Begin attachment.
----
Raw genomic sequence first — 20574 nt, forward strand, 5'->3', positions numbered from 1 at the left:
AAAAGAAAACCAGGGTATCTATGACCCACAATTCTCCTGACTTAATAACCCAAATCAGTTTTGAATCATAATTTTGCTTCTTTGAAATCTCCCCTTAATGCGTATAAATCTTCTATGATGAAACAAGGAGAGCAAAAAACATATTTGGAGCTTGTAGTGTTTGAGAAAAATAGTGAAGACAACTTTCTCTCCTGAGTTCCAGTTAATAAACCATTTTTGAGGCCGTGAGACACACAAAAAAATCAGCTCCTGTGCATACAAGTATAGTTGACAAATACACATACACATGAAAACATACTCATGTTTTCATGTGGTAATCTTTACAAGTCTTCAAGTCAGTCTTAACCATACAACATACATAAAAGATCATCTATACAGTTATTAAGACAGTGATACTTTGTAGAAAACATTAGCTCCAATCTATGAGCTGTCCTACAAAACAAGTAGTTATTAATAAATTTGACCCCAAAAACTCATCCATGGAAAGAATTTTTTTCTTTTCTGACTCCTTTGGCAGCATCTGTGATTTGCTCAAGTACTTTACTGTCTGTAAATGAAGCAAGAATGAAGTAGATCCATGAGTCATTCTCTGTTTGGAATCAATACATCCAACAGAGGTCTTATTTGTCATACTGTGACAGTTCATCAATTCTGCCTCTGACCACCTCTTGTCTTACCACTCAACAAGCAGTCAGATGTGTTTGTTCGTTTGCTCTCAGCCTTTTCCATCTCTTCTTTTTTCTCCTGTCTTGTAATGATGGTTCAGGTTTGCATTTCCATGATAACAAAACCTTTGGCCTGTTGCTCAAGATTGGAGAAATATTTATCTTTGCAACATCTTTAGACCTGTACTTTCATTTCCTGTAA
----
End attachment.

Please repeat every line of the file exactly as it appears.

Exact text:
Raw genomic sequence first — 20574 nt, forward strand, 5'->3', positions numbered from 1 at the left:
AAAAGAAAACCAGGGTATCTATGACCCACAATTCTCCTGACTTAATAACCCAAATCAGTTTTGAATCATAATTTTGCTTCTTTGAAATCTCCCCTTAATGCGTATAAATCTTCTATGATGAAACAAGGAGAGCAAAAAACATATTTGGAGCTTGTAGTGTTTGAGAAAAATAGTGAAGACAACTTTCTCTCCTGAGTTCCAGTTAATAAACCATTTTTGAGGCCGTGAGACACACAAAAAAATCAGCTCCTGTGCATACAAGTATAGTTGACAAATACACATACACATGAAAACATACTCATGTTTTCATGTGGTAATCTTTACAAGTCTTCAAGTCAGTCTTAACCATACAACATACATAAAAGATCATCTATACAGTTATTAAGACAGTGATACTTTGTAGAAAACATTAGCTCCAATCTATGAGCTGTCCTACAAAACAAGTAGTTATTAATAAATTTGACCCCAAAAACTCATCCATGGAAAGAATTTTTTTCTTTTCTGACTCCTTTGGCAGCATCTGTGATTTGCTCAAGTACTTTACTGTCTGTAAATGAAGCAAGAATGAAGTAGATCCATGAGTCATTCTCTGTTTGGAATCAATACATCCAACAGAGGTCTTATTTGTCATACTGTGACAGTTCATCAATTCTGCCTCTGACCACCTCTTGTCTTACCACTCAACAAGCAGTCAGATGTGTTTGTTCGTTTGCTCTCAGCCTTTTCCATCTCTTCTTTTTTCTCCTGTCTTGTAATGATGGTTCAGGTTTGCATTTCCATGATAACAAAACCTTTGGCCTGTTGCTCAAGATTGGAGAAATATTTATCTTTGCAACATCTTTAGACCTGTACTTTCATTTCCTGTAA